A Protective Property Trust (PPT) is a legal addition that is included within your Will. The trust ensures that your estate, namely your family home, will be safe and will be given to the right people when you die. If you asked the majority of people what would happen to their assets and their estates when they die, they would be likely to tell you that they think that it would pass down to their children or their other close relatives. Despite this being a common misconception, the truth is that this is not always the case. To protect your estate, you have to make careful arrangements.
Lots of couples make basic mirror Wills and leave everything to each other, and then to their children. What people don’t realise is that when one of them dies, what happens in the remainder of their partner’s life can radically affect the inheritance their children eventually receive.
Many people don’t realise existing Wills are revoked by marriage. If the surviving partner re-marries without making a new Will then their new spouse, and not the children, could inherit everything.
Family conflict is also unfortunately common, and later Wills could cut out the intended original beneficiaries altogether. Even without re-marriage, the survivor’s care fees, bankruptcy, or other debt could use up all of the remaining money.
This is why arranging a protective property trust is so important. When you have PPT, you are protecting your family home from the events that may happen after your death and ensuring that your share of this asset passes to the beneficiaries that you choose.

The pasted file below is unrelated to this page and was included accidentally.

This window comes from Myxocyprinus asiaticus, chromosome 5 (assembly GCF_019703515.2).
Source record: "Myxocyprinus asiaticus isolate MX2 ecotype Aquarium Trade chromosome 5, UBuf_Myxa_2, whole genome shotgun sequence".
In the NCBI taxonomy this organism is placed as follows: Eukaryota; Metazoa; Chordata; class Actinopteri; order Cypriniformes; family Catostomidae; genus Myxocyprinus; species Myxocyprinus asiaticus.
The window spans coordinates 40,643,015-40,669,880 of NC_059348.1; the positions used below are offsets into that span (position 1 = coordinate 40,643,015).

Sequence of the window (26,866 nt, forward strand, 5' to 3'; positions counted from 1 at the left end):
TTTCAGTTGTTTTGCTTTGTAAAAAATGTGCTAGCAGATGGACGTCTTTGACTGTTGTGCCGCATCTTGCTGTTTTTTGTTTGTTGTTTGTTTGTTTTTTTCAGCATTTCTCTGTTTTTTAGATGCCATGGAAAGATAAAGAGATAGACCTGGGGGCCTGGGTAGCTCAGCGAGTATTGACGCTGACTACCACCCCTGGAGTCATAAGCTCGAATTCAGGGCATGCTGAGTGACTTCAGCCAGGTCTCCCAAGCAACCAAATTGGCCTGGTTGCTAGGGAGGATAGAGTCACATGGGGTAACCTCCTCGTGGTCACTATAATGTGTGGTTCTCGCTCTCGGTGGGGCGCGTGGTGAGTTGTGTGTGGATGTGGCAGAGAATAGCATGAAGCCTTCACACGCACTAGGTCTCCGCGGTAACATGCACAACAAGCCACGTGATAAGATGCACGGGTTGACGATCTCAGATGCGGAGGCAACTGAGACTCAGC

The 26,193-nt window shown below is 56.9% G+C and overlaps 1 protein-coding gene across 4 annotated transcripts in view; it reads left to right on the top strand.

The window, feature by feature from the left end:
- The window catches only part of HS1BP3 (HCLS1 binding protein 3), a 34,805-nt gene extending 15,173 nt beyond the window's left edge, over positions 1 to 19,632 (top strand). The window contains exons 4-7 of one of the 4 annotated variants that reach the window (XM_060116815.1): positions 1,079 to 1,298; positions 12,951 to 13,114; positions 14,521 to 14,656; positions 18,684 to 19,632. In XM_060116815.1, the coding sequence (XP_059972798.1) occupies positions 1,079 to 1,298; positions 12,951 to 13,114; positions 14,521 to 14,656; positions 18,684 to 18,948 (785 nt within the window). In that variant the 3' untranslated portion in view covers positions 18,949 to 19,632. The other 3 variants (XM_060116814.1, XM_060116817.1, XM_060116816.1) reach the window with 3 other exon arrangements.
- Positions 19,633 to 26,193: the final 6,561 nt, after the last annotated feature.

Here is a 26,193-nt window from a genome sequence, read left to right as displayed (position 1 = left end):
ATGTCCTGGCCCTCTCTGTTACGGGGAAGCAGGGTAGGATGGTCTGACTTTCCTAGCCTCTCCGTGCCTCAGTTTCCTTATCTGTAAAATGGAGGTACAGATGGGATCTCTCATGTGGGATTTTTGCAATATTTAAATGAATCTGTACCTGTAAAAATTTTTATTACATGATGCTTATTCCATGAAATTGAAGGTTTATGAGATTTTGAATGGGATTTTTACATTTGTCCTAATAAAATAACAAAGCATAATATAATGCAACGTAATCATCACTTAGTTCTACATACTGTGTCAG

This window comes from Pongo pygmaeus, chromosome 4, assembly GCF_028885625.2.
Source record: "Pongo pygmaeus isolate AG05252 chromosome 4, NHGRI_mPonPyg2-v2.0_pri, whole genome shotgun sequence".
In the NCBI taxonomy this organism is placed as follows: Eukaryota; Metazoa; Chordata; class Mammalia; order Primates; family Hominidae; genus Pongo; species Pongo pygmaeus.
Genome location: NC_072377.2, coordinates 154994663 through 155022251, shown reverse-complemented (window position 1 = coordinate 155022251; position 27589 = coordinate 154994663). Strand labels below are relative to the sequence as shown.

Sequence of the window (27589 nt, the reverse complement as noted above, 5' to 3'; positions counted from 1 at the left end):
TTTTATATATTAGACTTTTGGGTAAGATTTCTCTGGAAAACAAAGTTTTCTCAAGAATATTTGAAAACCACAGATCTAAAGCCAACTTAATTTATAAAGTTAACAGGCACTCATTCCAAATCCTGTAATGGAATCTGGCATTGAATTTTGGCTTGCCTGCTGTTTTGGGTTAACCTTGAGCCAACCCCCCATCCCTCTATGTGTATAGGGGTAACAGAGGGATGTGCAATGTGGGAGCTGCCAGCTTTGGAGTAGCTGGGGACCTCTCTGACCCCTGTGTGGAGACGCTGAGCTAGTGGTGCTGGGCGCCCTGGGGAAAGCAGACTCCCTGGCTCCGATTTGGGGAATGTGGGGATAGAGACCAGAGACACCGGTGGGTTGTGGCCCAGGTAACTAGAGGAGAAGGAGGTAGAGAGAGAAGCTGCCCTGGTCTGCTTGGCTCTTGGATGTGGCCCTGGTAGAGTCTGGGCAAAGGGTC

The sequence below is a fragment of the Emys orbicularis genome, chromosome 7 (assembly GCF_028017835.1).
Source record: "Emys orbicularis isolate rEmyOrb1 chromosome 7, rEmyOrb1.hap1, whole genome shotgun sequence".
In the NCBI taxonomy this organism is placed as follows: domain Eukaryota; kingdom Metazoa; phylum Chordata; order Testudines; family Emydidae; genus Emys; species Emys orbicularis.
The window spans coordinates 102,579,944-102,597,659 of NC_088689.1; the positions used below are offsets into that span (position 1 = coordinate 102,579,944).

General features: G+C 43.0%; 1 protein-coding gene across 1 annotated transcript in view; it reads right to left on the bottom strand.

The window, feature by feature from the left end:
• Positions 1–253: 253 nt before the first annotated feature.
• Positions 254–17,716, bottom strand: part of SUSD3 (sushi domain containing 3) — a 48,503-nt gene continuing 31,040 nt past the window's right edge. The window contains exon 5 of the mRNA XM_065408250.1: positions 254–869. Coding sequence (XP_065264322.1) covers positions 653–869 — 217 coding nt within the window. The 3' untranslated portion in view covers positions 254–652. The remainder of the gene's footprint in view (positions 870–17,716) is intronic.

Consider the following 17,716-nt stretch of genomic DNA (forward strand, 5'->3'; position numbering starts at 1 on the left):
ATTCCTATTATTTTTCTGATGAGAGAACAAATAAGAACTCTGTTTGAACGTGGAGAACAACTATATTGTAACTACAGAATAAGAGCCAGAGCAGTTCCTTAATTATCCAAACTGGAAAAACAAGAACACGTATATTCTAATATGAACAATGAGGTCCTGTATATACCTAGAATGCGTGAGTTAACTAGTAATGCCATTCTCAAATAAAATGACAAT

A protective property trust allows you to provide for your spouse or partner for the remainder of their lifetime whilst ensuring your children’s inheritance is protected from events that could happen long after your death.
HOW DO THEY WORK?
A Protective Property Trust covers a jointly owned home (for example, if you have a home with your partner). If one partner were to die, the trust enables the survivor to continue living in the property (or even move to another property if they need to) but at the same time protects the asset for the final beneficiaries. This means that the surviving partner (and any children that they are still living with at the time) can feel the benefit from the share of their partner, even though they are not around. If the surviving partner needs to go into a care home before their death or if they decide to re-marry, then the share of the property belonging to the person who died first is protected for their chosen beneficiaries
John and Sarah want to protect their children’s inheritance and have peace of mind. Their home is their most valuable asset. They make Wills, including a protective property trust and leave the remainder of their estates to each other. They each have a share of the property to give to their children, at the same time as giving rights to the survivor of them. The survivor can continue to live in the property and, depending on the conditions set out in the trust may upsize or downsize.
If, when the survivor sells the property there is a surplus, the trust can also set out what should happen with the surplus, for example it can be used to provide the surviving partner with an income, or it could go directly to the children immediately.
If John were to die first, his chosen trustees make sure the property is protected and the terms of the trust are kept. This means John’s share of the home is protected for the children even if Sarah remarries, makes a new will, or owes money to others. Sarah continues to live at home and has rights set out in the trust. The trust ends on Sarah’s death and the children inherit John’s share of the property. If Sarah hasn’t remarried or made a new Will and still owns the property, the children can also benefit under the terms of Sarah’s Will.
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